Chuck say a thing or two about your time participating in the blues music Collective because two really important pieces of your recognition is that you have been performing for well over half a century, but you've also contributed significantly being a founder and a director of the Southside Shuffle for 25 years.


Chuck Jackson

I started really young. I was raised by my grandparents and they were musical, very much into country music. I listened to Hank Williams which is about as close to the blues as you can get without heading down the Mississippi. My grandmother used to say Chucky, no singing around the table. I went to Sunday school, and I sang in the choir. At that time, I’d come home from school in ‘58 and watch The Mickey Mouse Club and then immediately turn on American Bandstand. I remember seeing Fats Domino and just going wow this is unreal, with so many great songs like Ain't That A Shame. It was just an inspiration to me. My grandparents of course had Elvis plastered all over the walls in their bedroom and 45s and records. I had that early influence of rock ‘n roll with Little Richard and all the greats. That really got me going and then later on I was introduced to the blues. One of my first 45's I ever bought was Chain Gang by Sam Cooke, who probably is one of my favourite singers of all time. I was very much influenced by Stax and Motown and R&B, and like every other kid in the 60's, The Beatles, The Rolling Stones and the British Invasion.


Erin McCallum

I think it's also important to mention that you were 12 years old when you were like, this is what I want to do, and you joined your first band and that was kind of it for you. You knew you wanted to do music.


Chuck Jackson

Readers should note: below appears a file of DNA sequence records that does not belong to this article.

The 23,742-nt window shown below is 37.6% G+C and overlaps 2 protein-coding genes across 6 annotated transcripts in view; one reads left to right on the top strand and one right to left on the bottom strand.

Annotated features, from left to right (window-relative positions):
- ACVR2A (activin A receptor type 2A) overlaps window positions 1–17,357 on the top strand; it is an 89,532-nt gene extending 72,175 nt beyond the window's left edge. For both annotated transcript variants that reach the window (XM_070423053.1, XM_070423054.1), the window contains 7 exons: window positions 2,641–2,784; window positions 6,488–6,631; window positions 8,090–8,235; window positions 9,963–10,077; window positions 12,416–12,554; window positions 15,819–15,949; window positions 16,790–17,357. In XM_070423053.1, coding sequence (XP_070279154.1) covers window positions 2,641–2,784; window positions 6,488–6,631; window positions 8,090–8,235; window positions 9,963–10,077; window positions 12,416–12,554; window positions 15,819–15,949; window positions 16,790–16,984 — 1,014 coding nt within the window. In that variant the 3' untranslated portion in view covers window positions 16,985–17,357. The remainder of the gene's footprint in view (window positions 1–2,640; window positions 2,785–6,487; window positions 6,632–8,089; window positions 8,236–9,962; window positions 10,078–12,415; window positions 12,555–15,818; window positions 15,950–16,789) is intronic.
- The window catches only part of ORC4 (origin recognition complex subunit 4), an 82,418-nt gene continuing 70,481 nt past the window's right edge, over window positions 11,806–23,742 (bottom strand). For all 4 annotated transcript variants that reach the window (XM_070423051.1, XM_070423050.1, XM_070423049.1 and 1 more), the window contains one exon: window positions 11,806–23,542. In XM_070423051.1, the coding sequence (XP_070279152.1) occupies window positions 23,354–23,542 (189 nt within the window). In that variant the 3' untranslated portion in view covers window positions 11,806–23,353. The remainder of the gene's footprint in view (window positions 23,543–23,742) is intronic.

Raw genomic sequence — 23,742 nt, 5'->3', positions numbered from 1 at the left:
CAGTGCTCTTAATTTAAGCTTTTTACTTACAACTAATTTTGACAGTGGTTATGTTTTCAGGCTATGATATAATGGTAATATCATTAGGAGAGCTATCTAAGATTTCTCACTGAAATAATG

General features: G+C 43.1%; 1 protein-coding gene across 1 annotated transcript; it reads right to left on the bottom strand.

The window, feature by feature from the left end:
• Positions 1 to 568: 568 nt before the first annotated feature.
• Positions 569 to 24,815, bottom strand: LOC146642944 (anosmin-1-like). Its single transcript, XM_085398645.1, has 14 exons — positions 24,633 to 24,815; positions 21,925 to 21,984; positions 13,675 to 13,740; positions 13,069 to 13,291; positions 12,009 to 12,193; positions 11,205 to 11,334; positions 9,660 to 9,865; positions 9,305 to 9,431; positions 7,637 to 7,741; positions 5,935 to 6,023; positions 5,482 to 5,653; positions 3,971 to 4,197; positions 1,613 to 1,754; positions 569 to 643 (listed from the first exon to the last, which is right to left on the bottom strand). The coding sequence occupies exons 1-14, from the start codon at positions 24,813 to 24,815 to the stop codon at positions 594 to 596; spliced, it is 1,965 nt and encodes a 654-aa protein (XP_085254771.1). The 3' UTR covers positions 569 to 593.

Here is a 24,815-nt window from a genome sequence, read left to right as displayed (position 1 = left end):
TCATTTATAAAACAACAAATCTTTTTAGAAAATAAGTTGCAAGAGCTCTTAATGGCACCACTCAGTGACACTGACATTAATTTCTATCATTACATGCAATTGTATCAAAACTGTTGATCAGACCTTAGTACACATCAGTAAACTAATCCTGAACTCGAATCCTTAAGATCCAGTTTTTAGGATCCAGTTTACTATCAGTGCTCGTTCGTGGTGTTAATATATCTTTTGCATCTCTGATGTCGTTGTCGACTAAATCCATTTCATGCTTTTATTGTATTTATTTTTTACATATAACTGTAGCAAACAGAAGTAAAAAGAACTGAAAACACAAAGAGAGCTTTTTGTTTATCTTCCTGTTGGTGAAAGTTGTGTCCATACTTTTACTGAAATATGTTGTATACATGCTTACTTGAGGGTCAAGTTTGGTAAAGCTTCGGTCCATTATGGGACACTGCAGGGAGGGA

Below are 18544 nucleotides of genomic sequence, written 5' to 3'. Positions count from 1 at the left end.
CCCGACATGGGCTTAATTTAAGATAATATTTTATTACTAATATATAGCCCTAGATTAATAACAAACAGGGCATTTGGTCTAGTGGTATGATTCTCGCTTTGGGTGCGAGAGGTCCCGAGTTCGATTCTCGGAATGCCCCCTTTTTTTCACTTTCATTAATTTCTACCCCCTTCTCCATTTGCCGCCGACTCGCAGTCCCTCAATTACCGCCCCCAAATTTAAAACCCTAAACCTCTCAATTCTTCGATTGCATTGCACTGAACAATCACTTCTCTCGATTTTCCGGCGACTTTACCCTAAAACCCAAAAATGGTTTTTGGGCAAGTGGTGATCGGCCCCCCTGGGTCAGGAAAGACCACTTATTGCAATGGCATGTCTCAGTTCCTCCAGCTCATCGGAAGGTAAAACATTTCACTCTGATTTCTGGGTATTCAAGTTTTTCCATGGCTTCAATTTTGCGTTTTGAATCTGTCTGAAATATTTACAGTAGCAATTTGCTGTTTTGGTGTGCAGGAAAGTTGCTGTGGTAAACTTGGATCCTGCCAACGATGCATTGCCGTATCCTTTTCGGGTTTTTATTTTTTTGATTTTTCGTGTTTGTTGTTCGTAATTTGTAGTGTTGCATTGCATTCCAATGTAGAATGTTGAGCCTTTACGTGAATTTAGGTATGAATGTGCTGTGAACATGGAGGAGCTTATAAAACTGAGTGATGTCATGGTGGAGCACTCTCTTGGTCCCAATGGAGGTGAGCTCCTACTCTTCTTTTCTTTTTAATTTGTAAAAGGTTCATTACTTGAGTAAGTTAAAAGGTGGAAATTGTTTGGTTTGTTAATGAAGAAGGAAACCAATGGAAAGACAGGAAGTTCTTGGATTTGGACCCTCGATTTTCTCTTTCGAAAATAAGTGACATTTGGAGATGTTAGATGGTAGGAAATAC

Well, I was actually in grade five and I was 32. [LAUGHTER]. But yeah, I started in grade five with my first band and they were school buddies and we played together for years and years. One of my best friends, Angus, who passed away unfortunately years ago with cancer was a big influence on me. He went to England on vacation and came back with John Mayall and the Blues Breakers and the Cream album. He got it six months before it was in Canada and just a great array of music. My real mother was a big Frank Sinatra fan and Dean Martin, so I love the whole gamut. A lot of people don't realize it, but Elvis's favourite singer was Dean Martin and when you think about him doing some of the slow stuff, he sounds like Dean. He didn't have dark hair, but he saw Tony Curtis and he dyed his hair dark. James Brown started the cape thing with a professional wrestler. Everybody got ideas from different things, and it was a great time. I mean you got a chance to go to the Colonial Tavern in Toronto. Yonge Street was magical, it was like Las Vegas but in the 1960's and everybody played there. I saw Sonny, I saw James Cotton, I saw Muddy Waters. I saw great jazz players like Dave Brubeck and I’d go every Saturday night.